As the opioid epidemic continues its heavy toll across the United States, Pelisyonkis Langone Health researchers published results of the first major trial in the nation comparing two options for medical treatment of addiction to the substance.
John Rotrosen, MD, professor in the Department of Psychiatry, and Joshua Lee, MD, MSc, associate professor in the Department of Population Health and the Department of Medicine, at Pelisyonkis Langone Health reported in the Lancet that both buprenorphine-naloxone (marketed as Suboxone® and as a generic) and extended-release naltrexone (marketed as Vivitrol®) were equally effective—although naltrexone was more difficult to initiate. The researchers recruited 570 opioid users from community health clinics across the country and randomized them to take 1 of the 2 treatments, following them for 24 weeks.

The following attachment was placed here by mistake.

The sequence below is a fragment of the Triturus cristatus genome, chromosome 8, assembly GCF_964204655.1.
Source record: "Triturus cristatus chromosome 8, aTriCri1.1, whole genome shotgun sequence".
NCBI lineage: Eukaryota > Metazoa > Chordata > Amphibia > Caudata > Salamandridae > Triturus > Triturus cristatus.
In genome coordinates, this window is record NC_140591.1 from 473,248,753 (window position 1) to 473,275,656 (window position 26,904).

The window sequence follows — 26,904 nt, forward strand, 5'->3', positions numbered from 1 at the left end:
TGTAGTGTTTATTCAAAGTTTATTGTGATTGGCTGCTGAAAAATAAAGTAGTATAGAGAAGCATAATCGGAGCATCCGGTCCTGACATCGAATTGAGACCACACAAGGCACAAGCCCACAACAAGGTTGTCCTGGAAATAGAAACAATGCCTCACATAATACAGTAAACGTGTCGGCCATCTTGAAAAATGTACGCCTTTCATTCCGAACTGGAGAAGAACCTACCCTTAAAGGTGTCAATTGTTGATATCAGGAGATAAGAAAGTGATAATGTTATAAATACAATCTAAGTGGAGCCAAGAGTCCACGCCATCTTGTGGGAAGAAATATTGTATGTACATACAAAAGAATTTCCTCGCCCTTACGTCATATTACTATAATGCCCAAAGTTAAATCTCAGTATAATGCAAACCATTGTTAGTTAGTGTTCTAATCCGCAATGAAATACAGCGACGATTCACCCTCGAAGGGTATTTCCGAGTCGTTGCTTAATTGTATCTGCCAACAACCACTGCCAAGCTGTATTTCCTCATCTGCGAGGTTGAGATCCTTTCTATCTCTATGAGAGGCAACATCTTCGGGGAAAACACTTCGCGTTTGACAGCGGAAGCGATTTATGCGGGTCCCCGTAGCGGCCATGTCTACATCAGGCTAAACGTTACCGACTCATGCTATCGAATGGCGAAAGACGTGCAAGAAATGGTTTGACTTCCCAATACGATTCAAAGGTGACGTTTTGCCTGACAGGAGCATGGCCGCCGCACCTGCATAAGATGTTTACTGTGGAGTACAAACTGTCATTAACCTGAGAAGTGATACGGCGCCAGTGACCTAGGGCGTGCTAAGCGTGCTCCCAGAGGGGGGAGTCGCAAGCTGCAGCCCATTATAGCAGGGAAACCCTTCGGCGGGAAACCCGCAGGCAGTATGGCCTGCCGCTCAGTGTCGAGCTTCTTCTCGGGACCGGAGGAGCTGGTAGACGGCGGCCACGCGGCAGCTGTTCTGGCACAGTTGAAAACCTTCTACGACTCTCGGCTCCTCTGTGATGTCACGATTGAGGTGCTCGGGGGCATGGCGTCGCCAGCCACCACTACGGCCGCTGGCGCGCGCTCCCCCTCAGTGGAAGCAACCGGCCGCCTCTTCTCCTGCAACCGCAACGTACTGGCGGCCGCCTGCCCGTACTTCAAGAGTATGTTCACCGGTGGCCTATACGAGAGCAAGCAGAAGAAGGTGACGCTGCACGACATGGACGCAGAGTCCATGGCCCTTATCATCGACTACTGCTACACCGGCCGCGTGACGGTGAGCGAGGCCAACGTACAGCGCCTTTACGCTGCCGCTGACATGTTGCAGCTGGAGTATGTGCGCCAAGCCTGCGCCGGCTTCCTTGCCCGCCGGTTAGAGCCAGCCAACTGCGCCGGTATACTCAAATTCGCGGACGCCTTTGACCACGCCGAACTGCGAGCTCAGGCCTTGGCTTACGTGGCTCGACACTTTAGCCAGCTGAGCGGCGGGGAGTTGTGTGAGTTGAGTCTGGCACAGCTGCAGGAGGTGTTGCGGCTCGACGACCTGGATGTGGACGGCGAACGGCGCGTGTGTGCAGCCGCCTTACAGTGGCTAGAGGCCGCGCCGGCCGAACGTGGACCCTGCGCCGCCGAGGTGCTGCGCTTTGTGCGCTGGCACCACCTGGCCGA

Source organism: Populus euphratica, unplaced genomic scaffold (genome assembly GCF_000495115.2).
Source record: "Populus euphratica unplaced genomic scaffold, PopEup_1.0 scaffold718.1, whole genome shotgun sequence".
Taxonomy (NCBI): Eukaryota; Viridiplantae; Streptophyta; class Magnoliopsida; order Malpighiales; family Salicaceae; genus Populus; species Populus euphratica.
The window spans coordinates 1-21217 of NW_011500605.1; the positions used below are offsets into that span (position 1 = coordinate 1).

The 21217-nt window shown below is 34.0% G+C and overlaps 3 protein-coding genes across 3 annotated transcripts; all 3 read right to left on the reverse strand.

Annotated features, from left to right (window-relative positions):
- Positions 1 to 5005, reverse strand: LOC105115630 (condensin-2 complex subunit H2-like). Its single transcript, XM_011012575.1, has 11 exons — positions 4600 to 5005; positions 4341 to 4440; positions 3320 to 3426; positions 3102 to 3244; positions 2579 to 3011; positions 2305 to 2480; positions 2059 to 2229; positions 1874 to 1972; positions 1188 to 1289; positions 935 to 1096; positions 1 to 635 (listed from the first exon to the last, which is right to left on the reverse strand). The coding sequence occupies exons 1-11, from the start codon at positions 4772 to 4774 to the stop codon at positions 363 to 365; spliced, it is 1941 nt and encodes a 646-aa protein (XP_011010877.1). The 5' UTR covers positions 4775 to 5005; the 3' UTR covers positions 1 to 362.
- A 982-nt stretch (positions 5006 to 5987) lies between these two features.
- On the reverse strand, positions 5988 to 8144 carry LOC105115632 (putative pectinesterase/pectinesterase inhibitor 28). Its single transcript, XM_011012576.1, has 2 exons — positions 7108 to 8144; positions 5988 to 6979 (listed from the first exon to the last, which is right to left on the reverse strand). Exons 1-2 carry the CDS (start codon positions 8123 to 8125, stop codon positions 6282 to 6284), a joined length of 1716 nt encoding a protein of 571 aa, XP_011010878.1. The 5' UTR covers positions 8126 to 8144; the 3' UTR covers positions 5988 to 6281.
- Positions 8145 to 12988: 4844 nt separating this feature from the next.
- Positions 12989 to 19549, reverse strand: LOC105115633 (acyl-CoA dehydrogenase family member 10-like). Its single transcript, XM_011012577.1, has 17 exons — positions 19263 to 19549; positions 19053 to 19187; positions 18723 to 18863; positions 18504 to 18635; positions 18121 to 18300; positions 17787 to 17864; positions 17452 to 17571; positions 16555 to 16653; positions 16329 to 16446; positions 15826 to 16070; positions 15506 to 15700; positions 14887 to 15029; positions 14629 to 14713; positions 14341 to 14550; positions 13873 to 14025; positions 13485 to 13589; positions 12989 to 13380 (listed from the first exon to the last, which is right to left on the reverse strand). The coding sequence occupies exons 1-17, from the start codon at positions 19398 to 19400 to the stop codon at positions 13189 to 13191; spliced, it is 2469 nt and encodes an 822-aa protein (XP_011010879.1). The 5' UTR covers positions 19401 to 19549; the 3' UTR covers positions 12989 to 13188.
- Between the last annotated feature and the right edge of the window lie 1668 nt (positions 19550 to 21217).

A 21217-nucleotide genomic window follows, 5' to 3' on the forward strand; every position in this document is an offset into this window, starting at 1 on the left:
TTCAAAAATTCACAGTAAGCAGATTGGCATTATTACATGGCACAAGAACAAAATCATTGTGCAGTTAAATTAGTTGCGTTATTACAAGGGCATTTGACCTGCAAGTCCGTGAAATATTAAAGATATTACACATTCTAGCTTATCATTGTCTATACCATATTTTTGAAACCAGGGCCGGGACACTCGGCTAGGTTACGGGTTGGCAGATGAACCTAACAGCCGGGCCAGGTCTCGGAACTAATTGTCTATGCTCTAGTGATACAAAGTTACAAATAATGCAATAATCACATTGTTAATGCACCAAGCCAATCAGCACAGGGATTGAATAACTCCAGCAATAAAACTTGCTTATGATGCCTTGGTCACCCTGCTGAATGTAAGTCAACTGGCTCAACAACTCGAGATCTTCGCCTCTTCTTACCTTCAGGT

“The rates of good outcomes were pretty much the same, side by side. And that’s new data,” Dr. Lee tells The Washington Post.
Medically assisted treatment is considered the most successful way to recover from substance abuse disorder, but treatment should also include counseling, according to the researchers.
“I think we need to look at addiction, much like hypertension, as a chronic disease,” says Dr. Rotrosen.
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